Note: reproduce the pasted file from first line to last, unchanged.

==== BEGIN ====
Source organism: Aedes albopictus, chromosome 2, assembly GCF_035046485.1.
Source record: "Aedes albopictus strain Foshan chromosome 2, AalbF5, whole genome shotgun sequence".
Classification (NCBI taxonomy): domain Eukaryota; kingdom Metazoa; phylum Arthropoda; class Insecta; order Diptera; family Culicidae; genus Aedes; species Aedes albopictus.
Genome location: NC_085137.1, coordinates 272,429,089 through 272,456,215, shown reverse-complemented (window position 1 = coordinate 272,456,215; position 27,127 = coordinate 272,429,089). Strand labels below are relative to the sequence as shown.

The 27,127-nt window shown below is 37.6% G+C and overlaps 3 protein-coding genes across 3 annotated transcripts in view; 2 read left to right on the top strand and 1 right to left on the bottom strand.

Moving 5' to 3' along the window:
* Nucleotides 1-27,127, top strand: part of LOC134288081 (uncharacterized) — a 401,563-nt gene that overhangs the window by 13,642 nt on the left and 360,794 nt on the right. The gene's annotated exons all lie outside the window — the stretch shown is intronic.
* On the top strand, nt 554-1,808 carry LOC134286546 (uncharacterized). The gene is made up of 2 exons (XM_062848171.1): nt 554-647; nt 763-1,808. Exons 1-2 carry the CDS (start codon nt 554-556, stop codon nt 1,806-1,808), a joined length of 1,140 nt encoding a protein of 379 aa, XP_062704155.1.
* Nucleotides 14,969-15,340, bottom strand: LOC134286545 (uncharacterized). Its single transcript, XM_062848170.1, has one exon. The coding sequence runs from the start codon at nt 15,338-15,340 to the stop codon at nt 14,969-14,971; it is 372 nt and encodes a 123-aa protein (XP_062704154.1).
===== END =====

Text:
Source organism: Aedes albopictus, chromosome 2, assembly GCF_035046485.1.
Source record: "Aedes albopictus strain Foshan chromosome 2, AalbF5, whole genome shotgun sequence".
Classification (NCBI taxonomy): domain Eukaryota; kingdom Metazoa; phylum Arthropoda; class Insecta; order Diptera; family Culicidae; genus Aedes; species Aedes albopictus.
Genome location: NC_085137.1, coordinates 272,429,089 through 272,456,215, shown reverse-complemented (window position 1 = coordinate 272,456,215; position 27,127 = coordinate 272,429,089). Strand labels below are relative to the sequence as shown.

The 27,127-nt window shown below is 37.6% G+C and overlaps 3 protein-coding genes across 3 annotated transcripts in view; 2 read left to right on the top strand and 1 right to left on the bottom strand.

Moving 5' to 3' along the window:
* Nucleotides 1-27,127, top strand: part of LOC134288081 (uncharacterized) — a 401,563-nt gene that overhangs the window by 13,642 nt on the left and 360,794 nt on the right. The gene's annotated exons all lie outside the window — the stretch shown is intronic.
* On the top strand, nt 554-1,808 carry LOC134286546 (uncharacterized). The gene is made up of 2 exons (XM_062848171.1): nt 554-647; nt 763-1,808. Exons 1-2 carry the CDS (start codon nt 554-556, stop codon nt 1,806-1,808), a joined length of 1,140 nt encoding a protein of 379 aa, XP_062704155.1.
* Nucleotides 14,969-15,340, bottom strand: LOC134286545 (uncharacterized). Its single transcript, XM_062848170.1, has one exon. The coding sequence runs from the start codon at nt 15,338-15,340 to the stop codon at nt 14,969-14,971; it is 372 nt and encodes a 123-aa protein (XP_062704154.1).